And please know that... Fewer than 5% of infants with excessive crying have an underlying organic problem found.

Just as your baby’s sympathetic nervous system contributes to his awareness of food hunger it stimulates him when he is hungry for sensation.

Intuitive parents offer cued care. They have learned to trust their instincts and respond to all unsettled behaviors with active comforting including rocking, ‘wearing’ the baby in a sling or pouch, holding, and offering the breast - including to sleep.

You cannot spoil your baby by too much cuddling or feeding, by not letting your baby fall asleep at the breast, or by putting him down in a separate room to learn to self-settle. By denying your baby this closeness you may also be decreasing his sensory input. Use soothing strategies, singing the same song over and over again or taking a walk outside to sense the sounds and smells of your community... and use these regularly so that your baby learns to anticipate what happens when he’s upset... that you will be there to comfort and support him.

Parents are still very commonly advised to avoid over stimulating their babies, a decades old belief that your baby will sleep better and be more settled. Yet current research demonstrates that “... baby’s sleep and the way we approach it in the first year of life, including attempts to avoid ‘overstimulation’, actually does not affect sleep habits, brain development, or independence in later childhood.”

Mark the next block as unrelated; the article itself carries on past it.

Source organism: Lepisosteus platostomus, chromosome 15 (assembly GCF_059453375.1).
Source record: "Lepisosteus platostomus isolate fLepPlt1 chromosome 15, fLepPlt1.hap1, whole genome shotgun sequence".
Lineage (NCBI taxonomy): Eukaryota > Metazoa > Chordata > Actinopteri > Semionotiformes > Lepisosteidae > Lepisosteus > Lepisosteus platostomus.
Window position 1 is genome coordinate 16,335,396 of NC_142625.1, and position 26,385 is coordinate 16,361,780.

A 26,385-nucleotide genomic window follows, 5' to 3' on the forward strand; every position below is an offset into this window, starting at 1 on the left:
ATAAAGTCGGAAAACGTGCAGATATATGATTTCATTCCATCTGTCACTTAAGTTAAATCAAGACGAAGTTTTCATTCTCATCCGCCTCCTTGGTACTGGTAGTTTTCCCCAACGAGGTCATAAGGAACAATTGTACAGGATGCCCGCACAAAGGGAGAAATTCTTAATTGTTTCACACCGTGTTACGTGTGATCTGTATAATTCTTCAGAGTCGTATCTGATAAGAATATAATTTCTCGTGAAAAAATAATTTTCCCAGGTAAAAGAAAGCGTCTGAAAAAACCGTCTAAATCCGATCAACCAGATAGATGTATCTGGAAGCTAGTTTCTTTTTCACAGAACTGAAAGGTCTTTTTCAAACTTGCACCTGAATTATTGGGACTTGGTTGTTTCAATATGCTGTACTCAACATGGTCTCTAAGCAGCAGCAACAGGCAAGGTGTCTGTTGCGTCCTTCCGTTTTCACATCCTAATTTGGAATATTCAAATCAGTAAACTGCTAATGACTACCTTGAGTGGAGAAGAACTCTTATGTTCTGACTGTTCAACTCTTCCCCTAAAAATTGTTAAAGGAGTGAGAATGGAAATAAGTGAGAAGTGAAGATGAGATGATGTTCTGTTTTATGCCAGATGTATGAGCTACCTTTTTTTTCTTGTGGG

Price AM, Wake M, Ukoumunne OC, Hiscock H. Outcomes at six years of age for children with infant sleep problems: longitudinal community-based study. Sleep Medicine. 2012;13 991-998.

Mindell J, Lee C. Sleep, mood, and development in infants. Infant Behaviour and Development. 2015;41:102-107.

One important study shows that babies who have about 10 hours a day of contact (whether awake or asleep) with a caregiver’s body, applying a cued care approach, cry half as much as those who have about 6 hours of physical contact in a 24 hour period with (out-dated routine) care... Some babies have higher sensory needs than others, but all babies will crave diverse sensory input: touch, sight, pressure on the body and joints, sound, movement, warmth, smell, taste.

James-Roberts I, Alvarez M, Csipke E, Abramsky T, Goodwin J, Sorgenfrei E. Infant crying and sleeping in London, Copenhagen and when parents adopt a "proximal" form of care. Pediatrics. 2006;117:e1146-e1155.

Let your baby regulate the amount of stimulation he needs, which varies from hour to hour and day to day. Experiment and see what he enjoys.

Baby playtime varies, dependent on age – on average 30 minutes at 6 weeks of age to 1.5 - 2 hours at 6 months of age.

New developments in infant neuroscience details the importance of offering cued care; being responsive to your baby’s communications for frequent breastfeeding, experimenting to see what works, and remembering the two basic triggers that make babies unsettled, one of which is a hunger for milk, the other is hunger for rich sensory experience.


Paula Zindler